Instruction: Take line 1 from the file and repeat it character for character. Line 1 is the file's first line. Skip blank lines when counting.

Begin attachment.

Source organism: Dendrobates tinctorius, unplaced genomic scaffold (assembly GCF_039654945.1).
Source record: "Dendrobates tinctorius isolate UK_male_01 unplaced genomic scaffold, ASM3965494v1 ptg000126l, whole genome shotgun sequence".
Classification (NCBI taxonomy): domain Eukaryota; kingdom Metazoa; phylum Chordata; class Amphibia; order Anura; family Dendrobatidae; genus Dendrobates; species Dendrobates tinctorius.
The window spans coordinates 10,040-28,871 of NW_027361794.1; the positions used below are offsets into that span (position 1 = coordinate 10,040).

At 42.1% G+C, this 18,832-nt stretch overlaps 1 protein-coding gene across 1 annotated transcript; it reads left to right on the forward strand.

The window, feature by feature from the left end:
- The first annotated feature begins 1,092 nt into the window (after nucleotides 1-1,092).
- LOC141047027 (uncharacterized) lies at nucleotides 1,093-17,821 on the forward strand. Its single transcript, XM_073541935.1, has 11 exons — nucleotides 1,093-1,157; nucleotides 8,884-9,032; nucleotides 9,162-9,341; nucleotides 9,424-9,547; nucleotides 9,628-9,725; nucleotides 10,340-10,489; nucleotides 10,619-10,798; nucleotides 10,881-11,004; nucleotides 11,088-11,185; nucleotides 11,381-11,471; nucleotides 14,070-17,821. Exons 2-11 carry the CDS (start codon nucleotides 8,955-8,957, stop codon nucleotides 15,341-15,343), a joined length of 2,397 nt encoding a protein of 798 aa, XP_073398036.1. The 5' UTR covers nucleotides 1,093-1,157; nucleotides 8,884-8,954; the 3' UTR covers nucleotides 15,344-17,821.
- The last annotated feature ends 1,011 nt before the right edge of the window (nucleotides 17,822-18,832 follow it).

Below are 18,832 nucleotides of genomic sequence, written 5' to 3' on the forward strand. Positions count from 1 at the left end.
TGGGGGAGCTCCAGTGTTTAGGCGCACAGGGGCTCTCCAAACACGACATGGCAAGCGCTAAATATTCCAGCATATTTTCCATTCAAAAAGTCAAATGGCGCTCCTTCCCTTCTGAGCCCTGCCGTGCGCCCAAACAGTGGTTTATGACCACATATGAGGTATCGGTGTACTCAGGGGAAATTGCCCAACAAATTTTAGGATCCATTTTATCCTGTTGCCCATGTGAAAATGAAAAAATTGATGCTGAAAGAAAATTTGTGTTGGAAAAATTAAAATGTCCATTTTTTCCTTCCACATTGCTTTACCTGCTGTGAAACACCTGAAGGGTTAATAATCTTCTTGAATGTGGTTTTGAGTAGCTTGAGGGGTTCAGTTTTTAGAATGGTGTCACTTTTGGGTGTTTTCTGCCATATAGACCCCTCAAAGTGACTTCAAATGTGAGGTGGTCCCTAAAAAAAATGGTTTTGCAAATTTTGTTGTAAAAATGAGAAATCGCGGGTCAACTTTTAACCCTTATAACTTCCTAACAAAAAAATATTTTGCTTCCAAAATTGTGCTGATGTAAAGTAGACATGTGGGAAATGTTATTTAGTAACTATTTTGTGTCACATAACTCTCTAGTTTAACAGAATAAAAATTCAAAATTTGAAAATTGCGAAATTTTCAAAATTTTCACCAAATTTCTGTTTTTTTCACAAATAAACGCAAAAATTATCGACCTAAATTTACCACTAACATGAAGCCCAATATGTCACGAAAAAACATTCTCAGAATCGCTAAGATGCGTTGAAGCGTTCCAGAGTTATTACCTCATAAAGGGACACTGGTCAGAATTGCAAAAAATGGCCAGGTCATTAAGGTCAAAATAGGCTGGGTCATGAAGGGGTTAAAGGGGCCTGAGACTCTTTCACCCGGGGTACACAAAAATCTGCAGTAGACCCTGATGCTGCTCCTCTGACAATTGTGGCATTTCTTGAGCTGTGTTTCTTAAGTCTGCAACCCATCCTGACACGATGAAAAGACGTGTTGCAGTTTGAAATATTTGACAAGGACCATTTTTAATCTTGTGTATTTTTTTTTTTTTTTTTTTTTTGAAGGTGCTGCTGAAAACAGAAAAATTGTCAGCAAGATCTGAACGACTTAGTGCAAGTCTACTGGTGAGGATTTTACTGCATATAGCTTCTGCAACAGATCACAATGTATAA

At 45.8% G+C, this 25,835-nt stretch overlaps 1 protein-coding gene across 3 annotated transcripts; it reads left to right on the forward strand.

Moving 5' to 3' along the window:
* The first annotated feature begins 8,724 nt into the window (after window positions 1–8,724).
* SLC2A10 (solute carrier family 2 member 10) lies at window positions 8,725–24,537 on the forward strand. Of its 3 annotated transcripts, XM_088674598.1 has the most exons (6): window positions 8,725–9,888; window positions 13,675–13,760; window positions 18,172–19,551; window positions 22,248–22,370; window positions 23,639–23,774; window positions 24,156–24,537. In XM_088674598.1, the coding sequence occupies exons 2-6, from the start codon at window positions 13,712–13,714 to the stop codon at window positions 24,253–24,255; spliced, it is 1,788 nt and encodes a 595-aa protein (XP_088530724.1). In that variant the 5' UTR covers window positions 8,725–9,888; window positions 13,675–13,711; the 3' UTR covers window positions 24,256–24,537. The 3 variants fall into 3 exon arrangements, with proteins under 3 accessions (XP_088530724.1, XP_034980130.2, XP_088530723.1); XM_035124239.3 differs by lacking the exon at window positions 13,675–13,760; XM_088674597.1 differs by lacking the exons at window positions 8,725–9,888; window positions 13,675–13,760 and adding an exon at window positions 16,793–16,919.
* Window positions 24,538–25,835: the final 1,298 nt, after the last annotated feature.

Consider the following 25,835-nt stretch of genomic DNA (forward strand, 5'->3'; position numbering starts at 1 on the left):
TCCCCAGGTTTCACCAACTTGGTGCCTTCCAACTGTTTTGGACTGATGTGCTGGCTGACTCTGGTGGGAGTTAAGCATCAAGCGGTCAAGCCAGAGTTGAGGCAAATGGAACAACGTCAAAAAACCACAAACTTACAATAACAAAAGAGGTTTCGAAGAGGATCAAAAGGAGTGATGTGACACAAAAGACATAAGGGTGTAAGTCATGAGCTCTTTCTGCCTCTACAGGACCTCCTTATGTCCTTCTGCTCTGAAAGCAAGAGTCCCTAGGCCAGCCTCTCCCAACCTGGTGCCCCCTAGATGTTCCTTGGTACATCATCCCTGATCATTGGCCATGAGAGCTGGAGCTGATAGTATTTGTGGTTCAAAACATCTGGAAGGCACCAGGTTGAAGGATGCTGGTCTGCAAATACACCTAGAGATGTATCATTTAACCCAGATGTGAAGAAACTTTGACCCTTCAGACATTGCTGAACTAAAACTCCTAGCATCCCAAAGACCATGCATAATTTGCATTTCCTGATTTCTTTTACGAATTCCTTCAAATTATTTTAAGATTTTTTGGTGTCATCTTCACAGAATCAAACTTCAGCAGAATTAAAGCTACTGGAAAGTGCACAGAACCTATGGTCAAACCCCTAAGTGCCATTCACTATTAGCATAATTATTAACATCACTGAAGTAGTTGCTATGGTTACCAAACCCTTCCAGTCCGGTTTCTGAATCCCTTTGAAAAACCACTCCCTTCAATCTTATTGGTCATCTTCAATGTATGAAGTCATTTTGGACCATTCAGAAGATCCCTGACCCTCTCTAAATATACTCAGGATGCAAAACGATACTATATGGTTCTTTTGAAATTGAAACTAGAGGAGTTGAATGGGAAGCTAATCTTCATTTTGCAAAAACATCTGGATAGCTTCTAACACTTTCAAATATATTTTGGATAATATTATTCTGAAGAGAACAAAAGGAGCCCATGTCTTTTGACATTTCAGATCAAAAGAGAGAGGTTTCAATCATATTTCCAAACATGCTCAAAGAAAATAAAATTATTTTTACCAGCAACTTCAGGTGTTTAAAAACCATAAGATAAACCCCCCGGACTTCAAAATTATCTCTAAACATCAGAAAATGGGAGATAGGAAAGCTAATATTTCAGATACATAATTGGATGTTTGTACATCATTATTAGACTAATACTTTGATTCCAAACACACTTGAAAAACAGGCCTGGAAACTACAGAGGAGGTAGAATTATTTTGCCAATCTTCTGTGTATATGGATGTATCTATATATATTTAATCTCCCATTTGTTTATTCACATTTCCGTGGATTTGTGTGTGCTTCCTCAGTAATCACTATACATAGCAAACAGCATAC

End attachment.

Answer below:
Source organism: Dendrobates tinctorius, unplaced genomic scaffold (assembly GCF_039654945.1).